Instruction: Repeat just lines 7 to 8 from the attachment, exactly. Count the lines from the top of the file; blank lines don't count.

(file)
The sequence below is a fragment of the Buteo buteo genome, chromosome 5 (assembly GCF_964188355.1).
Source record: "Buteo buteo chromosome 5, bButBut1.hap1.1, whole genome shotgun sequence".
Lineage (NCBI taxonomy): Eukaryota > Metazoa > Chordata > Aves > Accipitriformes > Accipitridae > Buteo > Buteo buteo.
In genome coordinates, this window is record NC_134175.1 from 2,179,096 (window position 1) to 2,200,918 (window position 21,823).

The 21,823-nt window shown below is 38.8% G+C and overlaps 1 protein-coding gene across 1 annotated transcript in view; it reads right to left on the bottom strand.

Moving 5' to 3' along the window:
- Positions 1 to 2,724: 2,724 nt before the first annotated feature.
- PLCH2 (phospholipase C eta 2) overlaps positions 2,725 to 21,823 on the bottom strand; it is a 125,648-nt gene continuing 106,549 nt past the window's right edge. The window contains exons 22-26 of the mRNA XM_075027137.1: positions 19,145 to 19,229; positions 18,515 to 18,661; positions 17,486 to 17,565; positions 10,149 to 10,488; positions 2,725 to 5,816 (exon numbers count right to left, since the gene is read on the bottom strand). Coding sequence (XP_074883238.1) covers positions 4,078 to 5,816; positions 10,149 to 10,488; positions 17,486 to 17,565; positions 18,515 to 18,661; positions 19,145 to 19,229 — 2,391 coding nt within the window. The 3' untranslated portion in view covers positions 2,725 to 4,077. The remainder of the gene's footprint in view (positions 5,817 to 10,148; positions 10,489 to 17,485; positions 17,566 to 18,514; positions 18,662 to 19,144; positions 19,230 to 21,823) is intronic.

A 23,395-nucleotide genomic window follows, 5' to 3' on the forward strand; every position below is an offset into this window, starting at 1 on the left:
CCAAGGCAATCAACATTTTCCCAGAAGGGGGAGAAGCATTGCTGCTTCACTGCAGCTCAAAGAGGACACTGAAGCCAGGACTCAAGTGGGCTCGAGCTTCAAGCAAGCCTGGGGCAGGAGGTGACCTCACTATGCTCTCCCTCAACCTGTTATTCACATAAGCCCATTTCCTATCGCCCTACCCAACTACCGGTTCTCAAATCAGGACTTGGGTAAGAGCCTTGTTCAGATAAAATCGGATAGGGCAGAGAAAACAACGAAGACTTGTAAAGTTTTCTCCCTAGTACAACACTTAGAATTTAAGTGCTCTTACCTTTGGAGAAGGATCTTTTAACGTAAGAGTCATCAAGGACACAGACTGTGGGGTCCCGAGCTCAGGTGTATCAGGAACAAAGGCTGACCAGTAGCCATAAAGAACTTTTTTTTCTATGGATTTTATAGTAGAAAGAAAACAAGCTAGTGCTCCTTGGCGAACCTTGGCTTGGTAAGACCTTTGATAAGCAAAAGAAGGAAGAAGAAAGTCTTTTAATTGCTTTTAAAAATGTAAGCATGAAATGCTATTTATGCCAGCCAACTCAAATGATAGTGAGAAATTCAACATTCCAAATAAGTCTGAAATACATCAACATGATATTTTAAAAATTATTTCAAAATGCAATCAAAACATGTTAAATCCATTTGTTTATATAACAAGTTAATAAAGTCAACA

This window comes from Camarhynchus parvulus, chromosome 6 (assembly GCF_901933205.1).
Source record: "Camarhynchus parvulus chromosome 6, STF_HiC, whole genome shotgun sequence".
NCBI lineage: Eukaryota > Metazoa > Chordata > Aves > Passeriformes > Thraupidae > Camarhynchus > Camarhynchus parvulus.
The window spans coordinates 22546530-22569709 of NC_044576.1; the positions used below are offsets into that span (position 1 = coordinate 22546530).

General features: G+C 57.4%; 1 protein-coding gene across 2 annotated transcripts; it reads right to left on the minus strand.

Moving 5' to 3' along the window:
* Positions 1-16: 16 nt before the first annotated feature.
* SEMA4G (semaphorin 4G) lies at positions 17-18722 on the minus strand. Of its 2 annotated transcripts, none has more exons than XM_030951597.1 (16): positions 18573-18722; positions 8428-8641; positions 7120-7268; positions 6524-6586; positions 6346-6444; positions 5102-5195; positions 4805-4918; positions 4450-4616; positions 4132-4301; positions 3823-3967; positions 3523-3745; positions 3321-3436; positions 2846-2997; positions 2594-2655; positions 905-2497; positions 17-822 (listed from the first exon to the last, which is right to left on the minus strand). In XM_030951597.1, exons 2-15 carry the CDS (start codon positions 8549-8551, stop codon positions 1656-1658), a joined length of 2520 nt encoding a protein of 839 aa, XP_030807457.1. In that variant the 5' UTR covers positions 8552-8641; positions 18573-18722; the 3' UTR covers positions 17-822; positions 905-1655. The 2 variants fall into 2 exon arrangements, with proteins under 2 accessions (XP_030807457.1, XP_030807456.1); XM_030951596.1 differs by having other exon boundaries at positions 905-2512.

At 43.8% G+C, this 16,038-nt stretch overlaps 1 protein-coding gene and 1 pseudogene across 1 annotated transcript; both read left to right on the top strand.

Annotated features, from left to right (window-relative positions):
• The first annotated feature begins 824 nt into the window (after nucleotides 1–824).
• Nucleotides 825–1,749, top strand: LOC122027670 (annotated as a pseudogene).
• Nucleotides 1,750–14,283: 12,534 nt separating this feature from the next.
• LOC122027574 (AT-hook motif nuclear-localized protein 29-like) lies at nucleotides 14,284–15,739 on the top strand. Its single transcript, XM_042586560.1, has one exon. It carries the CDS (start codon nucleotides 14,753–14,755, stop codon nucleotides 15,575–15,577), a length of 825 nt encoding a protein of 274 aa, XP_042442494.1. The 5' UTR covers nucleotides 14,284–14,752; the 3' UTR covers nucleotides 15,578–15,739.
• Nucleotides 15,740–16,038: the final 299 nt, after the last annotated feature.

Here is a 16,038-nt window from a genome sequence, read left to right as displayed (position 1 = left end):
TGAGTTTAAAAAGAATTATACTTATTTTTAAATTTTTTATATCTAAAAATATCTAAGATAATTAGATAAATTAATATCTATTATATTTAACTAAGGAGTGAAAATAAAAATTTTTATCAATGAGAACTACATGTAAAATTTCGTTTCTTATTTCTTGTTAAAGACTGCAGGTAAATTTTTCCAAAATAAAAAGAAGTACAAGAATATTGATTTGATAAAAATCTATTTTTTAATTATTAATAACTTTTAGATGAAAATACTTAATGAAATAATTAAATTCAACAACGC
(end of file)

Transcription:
- Positions 1 to 2,724: 2,724 nt before the first annotated feature.
- PLCH2 (phospholipase C eta 2) overlaps positions 2,725 to 21,823 on the bottom strand; it is a 125,648-nt gene continuing 106,549 nt past the window's right edge. The window contains exons 22-26 of the mRNA XM_075027137.1: positions 19,145 to 19,229; positions 18,515 to 18,661; positions 17,486 to 17,565; positions 10,149 to 10,488; positions 2,725 to 5,816 (exon numbers count right to left, since the gene is read on the bottom strand). Coding sequence (XP_074883238.1) covers positions 4,078 to 5,816; positions 10,149 to 10,488; positions 17,486 to 17,565; positions 18,515 to 18,661; positions 19,145 to 19,229 — 2,391 coding nt within the window. The 3' untranslated portion in view covers positions 2,725 to 4,077. The remainder of the gene's footprint in view (positions 5,817 to 10,148; positions 10,489 to 17,485; positions 17,566 to 18,514; positions 18,662 to 19,144; positions 19,230 to 21,823) is intronic.